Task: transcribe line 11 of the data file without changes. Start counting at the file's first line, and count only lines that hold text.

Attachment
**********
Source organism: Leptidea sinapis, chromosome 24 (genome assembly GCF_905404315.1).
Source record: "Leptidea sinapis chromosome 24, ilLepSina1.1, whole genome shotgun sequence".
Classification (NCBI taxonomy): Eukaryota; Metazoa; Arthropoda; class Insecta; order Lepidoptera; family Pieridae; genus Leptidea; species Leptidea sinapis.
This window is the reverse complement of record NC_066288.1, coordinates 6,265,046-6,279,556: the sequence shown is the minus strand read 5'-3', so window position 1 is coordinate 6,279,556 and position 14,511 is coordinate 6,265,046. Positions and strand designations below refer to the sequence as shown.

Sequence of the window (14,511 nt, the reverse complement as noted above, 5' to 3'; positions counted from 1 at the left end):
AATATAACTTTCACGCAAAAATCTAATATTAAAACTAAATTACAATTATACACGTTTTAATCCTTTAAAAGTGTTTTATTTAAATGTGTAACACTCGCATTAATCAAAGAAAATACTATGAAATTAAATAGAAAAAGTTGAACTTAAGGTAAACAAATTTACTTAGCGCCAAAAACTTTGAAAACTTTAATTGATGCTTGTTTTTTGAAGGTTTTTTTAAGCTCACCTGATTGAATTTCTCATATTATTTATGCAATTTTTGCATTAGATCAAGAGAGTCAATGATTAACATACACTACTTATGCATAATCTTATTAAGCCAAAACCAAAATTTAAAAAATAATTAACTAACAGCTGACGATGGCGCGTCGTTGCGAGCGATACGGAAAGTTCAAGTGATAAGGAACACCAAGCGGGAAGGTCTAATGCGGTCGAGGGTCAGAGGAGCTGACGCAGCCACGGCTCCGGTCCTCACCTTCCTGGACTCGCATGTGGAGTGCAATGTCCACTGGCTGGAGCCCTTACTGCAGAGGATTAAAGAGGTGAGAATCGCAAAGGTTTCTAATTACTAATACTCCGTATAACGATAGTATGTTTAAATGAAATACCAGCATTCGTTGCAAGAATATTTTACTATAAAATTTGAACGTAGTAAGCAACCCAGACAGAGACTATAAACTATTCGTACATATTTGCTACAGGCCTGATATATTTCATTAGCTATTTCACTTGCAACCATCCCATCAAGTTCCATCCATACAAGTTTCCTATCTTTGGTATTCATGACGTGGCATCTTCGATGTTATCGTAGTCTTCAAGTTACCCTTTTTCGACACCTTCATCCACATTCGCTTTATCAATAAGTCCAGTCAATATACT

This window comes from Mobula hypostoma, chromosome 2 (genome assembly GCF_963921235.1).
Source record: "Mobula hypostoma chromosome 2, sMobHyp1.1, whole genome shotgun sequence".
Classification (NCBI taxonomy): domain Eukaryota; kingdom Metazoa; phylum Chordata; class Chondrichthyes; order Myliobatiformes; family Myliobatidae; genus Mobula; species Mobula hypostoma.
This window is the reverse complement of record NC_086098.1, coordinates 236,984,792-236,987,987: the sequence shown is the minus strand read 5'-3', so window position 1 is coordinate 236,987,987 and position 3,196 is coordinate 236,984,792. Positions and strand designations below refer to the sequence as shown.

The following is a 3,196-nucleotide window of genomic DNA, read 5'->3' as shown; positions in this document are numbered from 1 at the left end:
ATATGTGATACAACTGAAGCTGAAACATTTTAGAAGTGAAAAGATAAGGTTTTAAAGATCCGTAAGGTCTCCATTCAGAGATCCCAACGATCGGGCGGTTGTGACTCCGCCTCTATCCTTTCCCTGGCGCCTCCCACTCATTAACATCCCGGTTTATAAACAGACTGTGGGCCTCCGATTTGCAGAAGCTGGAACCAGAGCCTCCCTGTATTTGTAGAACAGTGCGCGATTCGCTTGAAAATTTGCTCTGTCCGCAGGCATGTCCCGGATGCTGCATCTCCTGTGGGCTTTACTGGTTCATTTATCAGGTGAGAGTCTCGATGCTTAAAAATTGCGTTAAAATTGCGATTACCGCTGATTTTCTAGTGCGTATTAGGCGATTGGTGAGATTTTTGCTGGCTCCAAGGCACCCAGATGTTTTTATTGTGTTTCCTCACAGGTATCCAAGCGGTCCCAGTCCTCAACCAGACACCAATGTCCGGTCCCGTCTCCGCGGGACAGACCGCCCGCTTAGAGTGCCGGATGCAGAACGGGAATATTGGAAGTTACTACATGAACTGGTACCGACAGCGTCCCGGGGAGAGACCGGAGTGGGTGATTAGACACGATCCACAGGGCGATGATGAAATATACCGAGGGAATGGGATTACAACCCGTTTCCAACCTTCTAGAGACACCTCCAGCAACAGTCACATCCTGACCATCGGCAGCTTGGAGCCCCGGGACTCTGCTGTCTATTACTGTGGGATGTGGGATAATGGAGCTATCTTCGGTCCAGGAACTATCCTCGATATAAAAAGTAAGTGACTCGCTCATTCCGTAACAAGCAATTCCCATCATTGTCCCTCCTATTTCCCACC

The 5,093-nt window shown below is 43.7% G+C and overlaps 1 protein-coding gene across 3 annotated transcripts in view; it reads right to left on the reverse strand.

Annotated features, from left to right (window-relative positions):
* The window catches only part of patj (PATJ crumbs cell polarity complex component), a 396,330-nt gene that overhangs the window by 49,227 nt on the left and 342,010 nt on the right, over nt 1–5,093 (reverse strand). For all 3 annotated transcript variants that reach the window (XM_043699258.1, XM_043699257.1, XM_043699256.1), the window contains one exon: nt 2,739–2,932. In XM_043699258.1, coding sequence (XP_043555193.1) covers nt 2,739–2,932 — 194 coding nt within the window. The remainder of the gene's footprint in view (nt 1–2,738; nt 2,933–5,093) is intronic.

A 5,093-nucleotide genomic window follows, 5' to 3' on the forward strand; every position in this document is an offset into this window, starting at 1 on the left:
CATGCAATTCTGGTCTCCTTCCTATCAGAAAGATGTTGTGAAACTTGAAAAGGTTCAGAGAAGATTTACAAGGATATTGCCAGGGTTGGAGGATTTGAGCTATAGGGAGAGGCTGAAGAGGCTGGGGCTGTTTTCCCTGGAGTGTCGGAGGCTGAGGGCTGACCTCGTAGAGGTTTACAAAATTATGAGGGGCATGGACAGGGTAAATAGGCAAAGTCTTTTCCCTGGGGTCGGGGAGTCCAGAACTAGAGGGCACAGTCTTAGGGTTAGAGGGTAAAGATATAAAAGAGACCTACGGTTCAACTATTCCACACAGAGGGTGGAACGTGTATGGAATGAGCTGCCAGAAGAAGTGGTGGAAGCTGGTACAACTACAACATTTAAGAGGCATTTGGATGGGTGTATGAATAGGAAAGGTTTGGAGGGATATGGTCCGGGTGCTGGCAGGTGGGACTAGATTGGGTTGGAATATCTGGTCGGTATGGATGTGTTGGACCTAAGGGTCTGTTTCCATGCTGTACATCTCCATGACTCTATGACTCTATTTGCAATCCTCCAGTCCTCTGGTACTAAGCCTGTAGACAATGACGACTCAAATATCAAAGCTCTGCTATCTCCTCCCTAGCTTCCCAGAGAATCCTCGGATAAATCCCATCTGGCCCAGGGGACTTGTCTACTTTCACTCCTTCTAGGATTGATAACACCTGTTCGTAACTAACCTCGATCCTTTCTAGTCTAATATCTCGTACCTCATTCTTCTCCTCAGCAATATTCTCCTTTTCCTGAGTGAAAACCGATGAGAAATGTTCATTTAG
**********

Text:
The following is a 3,196-nucleotide window of genomic DNA, read 5'->3' as shown; positions in this document are numbered from 1 at the left end: